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The delights of Dodo Island

Its national bird may be long gone, but lush green forests and hills, sugar, rum and serenades on the sand are far from extinct on Mauritius, as Doreen Parry discovered

The dodo's image is everywhere you look in Mauritius, from the moment you arrive at the airport to the cover of restaurant menus. It seems a strange emblem to use to promote the island, considering it was the very place they were hunted into extinction in the 17th century.

 

Crystal blue sea surrounding the resort

 

The 3ft-tall, flightless birds were killed by dogs, cats, rats, pigs and, of course, humans who ate them, despite the unpleasant taste, until they became extinct in the 1660s while the island was under Dutch rule. But it's the national bird of Mauritius. And, like the dodo, the island has a complicated history. Replacing the Dutch, the French invaded in 1710 and ruled Mauritius for 100 years.

The population speaks French today despite the British colonisation beginning in the early 19th century (Mauritius became an independent nation in 1968). The majority of the population is of Indian descent, with residents also hailing from Africa, Fiji, China and, of course, Europe.

Mauritius is surprisingly verdant, full of rich green hills, woods and lush farmland. And another big surprise was its incredibly well-maintained road network.

Mauritius is a wealthy island with its sugar, rum and cut-flower exports. I travelled north up the east coast to Shangri-La's Le Touessrok Resort, which reopened at the end of last year after a major refurbishment (previously owned by the One&Only group).

No matter what time you arrive, your breath will be taken away by the entrance to the hotel with its huge mangrove tree filled with fairy lights - and then by the local art and huge, blown-glass light fittings in the foyer.

The resort sprawls across the bay with low-level beachfront villas connected by a path which you can use to pop to one of the three private beaches.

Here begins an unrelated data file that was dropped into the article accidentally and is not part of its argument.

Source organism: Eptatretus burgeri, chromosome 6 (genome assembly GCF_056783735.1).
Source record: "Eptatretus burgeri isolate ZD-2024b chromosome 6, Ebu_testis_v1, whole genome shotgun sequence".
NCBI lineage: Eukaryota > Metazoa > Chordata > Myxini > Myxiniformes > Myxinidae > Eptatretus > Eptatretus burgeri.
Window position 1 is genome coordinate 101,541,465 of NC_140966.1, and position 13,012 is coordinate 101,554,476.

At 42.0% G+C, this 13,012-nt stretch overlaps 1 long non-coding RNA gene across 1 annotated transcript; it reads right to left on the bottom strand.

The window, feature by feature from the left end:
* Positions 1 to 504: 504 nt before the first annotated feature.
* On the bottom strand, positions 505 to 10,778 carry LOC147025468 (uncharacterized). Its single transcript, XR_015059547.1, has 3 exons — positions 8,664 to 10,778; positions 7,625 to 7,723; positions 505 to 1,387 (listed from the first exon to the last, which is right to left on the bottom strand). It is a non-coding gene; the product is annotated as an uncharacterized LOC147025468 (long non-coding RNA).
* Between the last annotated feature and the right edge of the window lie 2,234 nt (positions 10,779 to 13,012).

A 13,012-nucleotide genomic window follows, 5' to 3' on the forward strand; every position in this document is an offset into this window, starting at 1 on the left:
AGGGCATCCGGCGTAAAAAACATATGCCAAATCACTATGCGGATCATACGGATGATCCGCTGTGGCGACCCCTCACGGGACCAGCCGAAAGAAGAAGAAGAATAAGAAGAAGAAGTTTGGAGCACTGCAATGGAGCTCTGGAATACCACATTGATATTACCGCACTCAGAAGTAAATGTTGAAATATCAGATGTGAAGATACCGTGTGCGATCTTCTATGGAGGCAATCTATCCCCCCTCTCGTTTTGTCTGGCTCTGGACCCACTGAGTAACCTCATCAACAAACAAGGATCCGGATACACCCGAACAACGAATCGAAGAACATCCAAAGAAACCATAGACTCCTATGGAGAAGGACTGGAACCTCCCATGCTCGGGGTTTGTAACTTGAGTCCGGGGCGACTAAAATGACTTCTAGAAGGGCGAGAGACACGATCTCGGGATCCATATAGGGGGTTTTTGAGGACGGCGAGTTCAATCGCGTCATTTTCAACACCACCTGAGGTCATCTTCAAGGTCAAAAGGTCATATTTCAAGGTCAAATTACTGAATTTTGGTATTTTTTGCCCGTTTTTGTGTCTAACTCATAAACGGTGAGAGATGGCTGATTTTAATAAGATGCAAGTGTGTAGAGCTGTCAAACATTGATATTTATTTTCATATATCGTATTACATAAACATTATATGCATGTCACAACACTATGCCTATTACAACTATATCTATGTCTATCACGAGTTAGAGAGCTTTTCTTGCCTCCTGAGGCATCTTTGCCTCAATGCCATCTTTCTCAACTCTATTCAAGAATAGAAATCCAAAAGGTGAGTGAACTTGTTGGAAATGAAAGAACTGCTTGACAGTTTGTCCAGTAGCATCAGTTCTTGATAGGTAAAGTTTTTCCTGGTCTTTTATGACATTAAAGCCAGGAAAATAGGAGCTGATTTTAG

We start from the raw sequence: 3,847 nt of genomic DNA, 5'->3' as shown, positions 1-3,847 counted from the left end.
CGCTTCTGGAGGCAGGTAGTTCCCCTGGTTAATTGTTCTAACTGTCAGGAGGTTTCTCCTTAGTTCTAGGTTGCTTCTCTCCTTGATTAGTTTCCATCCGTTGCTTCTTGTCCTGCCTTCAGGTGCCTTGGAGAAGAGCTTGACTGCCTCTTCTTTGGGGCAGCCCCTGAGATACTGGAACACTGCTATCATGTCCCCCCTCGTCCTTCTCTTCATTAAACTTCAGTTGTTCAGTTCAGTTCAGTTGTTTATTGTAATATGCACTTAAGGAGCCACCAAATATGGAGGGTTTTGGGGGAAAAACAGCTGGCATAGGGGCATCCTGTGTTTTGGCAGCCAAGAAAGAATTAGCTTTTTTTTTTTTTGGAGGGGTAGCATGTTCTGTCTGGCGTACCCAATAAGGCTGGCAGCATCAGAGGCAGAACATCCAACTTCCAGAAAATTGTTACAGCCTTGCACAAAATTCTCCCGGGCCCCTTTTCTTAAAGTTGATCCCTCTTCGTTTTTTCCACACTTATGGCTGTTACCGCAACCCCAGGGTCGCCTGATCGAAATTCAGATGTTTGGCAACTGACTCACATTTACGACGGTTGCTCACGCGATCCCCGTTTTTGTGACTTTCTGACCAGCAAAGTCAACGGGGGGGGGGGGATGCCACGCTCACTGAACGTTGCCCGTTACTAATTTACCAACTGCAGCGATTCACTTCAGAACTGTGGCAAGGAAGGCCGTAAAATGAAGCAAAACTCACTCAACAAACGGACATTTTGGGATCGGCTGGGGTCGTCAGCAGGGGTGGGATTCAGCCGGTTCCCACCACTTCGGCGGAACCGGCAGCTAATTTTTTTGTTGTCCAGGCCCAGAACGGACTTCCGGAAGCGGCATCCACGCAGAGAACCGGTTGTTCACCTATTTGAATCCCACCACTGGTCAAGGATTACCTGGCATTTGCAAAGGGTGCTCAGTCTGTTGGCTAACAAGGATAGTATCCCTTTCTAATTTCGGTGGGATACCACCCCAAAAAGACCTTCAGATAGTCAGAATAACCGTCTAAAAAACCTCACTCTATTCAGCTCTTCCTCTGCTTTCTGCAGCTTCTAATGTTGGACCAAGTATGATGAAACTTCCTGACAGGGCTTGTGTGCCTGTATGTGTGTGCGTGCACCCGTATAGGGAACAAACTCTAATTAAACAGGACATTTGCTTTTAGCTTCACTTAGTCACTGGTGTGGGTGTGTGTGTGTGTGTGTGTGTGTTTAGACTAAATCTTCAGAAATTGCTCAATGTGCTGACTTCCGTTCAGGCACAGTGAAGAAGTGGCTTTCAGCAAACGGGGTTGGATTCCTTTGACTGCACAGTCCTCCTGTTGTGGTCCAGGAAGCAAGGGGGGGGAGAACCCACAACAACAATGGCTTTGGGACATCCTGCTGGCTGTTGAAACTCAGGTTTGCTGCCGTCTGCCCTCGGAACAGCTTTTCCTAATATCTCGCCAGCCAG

A relaxing massage with the sound of the waves by your feet

 

Depending on which way the wind's blowing, you will always find a tranquil suntrap; well, mostly tranquil - sometimes you'll get a party boat whizzing by with rum-soaked guests dancing on deck. As well as the beaches, the Mauritius hotel has two beautiful, and very quiet, swimming pools surrounded by tropical plants and trees. Lying in the shade and taking the occasional dip to cool off, the days could not have been more perfect. The hotel also has regular motorboat shuttles to its two private islands.

One is the venue for watersports such as parasailing and kite-surfing, while the other has an 18-hole golf course and a huge stretch of totally unspoilt beach, where we were serenaded by a guitarist who played Light My Fire ('Have you heard of The Doors?' he asked).

You might not want to, but there are plenty of opportunities to leave the resort. You can canoe among the mangrove trees, visit a local rum distillery, cycle along the coast or have a speedboat tour along the coast.

 

Pristine sea views, interrupted only by a few tropical palms

 

Our driver Charles was no stranger to full throttle, and we charged along with music blaring, leaving boats of Japanese tourists bobbing in our wake. We anchored at the Blue Bay Marine Park where we dived from the boat to snorkel among beautiful fish.  Back in the boat, we were taken to a waterfall where we saw monkeys eating mangos from the trees on the bank, then to Fouquets Island, which houses an old lighthouse built by slaves, and to an ocean sandbank for a great view of the island.

The only view that's better is through the plane window as you leave, but you'll be too sad it's all over to appreciate that one.

 

A secluded sun-trap on the private beach

 

 

 

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